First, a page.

• It is highly recommended that accessible apiaries using Langstroth equipment use all eight frame medium equipment as this is the lightest combination of this style of equipment and is the most accessible arrangement for beekeepers using this hive style (Figure 7).
    • Figure 8. Photo credit: Adam Ingrao

      Hives should be placed with at least five feet of clearance from other hives, in all cardinal directions, to ensure participants can get near the hives and that mobility devices, such as wheelchairs and walkers, can freely move between and around hives. Hives may be paired next to each other on stands if needed, as long as the area around the paired hives has five feet of clearance in all directions (Figure 8).

    • All apiaries should have a first aid kit on site and an emergency action plan in place.
      • First aid kits should include Epipens, band-aids, antiseptic, cooling cloths for heat exhaustion and water.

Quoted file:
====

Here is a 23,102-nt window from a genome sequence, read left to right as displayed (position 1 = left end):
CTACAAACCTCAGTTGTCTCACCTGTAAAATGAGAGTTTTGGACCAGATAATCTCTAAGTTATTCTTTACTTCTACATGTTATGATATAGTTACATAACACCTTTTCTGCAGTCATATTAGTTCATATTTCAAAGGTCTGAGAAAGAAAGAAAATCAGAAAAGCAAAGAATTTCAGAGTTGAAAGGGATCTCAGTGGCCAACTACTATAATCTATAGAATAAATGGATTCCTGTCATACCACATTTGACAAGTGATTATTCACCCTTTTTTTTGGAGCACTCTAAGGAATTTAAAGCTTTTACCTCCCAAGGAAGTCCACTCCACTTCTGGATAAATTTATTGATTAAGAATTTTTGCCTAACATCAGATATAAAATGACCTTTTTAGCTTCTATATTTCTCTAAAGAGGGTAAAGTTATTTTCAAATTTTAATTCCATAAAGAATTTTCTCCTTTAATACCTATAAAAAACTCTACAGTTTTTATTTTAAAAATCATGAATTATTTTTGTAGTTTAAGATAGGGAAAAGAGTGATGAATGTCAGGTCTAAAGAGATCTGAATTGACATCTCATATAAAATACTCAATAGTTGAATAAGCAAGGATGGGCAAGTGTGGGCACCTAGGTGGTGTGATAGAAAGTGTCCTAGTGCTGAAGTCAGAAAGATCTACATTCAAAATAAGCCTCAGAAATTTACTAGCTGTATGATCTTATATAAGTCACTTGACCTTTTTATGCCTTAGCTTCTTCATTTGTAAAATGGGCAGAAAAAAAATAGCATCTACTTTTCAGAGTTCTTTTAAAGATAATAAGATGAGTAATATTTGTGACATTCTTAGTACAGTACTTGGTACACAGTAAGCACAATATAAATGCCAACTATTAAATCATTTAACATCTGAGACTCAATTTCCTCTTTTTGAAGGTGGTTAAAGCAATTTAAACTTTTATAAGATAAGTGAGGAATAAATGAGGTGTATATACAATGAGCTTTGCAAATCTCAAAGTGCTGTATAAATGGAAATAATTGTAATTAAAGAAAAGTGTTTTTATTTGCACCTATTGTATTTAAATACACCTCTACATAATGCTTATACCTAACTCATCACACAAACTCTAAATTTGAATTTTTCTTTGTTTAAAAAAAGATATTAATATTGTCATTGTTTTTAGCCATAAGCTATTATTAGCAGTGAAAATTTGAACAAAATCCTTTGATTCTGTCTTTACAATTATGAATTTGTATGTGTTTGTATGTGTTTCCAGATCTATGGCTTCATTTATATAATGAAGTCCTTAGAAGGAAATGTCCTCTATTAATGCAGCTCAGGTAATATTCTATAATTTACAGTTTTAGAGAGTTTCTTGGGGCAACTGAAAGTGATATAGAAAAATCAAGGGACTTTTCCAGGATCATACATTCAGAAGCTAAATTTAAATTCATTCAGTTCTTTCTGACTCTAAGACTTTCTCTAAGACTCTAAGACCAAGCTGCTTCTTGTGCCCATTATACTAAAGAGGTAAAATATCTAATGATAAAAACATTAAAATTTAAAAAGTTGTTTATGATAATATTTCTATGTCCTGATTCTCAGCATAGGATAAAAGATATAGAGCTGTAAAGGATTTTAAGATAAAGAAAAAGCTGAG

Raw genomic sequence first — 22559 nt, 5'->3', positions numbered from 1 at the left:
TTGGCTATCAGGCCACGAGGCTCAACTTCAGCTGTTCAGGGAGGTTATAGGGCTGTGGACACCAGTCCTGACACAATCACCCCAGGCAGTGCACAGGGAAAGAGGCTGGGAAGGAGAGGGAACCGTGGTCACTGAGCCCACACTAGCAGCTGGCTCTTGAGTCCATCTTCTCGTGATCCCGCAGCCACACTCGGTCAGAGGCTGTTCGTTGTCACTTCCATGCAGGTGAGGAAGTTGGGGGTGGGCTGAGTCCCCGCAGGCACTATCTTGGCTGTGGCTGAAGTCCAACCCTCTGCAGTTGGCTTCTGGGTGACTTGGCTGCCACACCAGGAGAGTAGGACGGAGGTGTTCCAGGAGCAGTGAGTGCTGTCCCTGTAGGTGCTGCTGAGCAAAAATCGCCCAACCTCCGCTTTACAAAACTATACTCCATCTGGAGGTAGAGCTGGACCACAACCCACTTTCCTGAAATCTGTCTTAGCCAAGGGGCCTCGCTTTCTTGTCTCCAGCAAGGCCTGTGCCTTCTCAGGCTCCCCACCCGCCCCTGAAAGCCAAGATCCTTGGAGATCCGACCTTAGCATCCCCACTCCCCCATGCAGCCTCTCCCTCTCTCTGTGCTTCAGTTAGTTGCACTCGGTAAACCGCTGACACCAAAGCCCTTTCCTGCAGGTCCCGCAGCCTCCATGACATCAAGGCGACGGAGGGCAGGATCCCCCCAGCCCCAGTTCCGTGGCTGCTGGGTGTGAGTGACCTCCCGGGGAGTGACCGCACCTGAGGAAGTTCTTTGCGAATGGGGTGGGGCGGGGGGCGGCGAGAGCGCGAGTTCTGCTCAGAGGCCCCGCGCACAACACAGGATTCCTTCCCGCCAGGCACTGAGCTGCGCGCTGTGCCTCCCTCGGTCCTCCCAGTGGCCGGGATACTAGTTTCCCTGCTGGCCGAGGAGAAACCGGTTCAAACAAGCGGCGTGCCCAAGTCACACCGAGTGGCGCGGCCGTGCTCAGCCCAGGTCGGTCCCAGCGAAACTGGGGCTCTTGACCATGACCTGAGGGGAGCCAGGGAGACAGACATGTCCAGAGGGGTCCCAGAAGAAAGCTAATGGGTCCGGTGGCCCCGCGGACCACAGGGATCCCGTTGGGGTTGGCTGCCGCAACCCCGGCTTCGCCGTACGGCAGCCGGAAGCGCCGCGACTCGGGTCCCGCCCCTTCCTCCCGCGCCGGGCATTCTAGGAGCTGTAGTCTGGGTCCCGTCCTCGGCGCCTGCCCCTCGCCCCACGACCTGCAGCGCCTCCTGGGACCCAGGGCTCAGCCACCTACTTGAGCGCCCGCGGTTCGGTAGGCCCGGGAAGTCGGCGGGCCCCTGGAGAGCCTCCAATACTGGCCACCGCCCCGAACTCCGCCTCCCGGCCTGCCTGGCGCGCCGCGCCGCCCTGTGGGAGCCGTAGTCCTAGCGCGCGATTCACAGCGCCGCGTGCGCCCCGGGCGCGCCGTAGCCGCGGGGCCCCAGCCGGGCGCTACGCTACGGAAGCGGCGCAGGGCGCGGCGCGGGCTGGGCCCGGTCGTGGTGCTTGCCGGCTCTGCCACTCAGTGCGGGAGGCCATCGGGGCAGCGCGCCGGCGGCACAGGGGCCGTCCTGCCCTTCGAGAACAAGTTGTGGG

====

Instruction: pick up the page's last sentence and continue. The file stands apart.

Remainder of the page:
• Emergency action plans should identify:
        • The closest emergency medical facility
        • Local phone numbers for police, fire and EMS
        • Where cell coverage is available to make emergency calls (if coverage is spotty or unavailable in the apiary)
        • What support team member will provide care and transportation, if needed
        • Description of the apiary site location for police, fire and EMS
        • Emergency contact info for participants in apiary events

Apiary Facilities

  • Figure 9. Photo credit: Adam Ingrao

    Accessible apiaries require educational facilities that also accommodate the needs of participants. As such, restrooms and classrooms at any beekeeping event should meet the accessibility needs of all (Figure 9).

    • An ADA accessible restroom should be present on site and in close proximity to the apiary. Restrooms must have at least 60 inches width and 56 inches depth of unobstructed clearance in the restroom with toilet seats 17-19 inches in height and support handles to accommodate movement from a wheelchair to a toilet seat. This can be a seasonal (portable toilet) or permanent facility.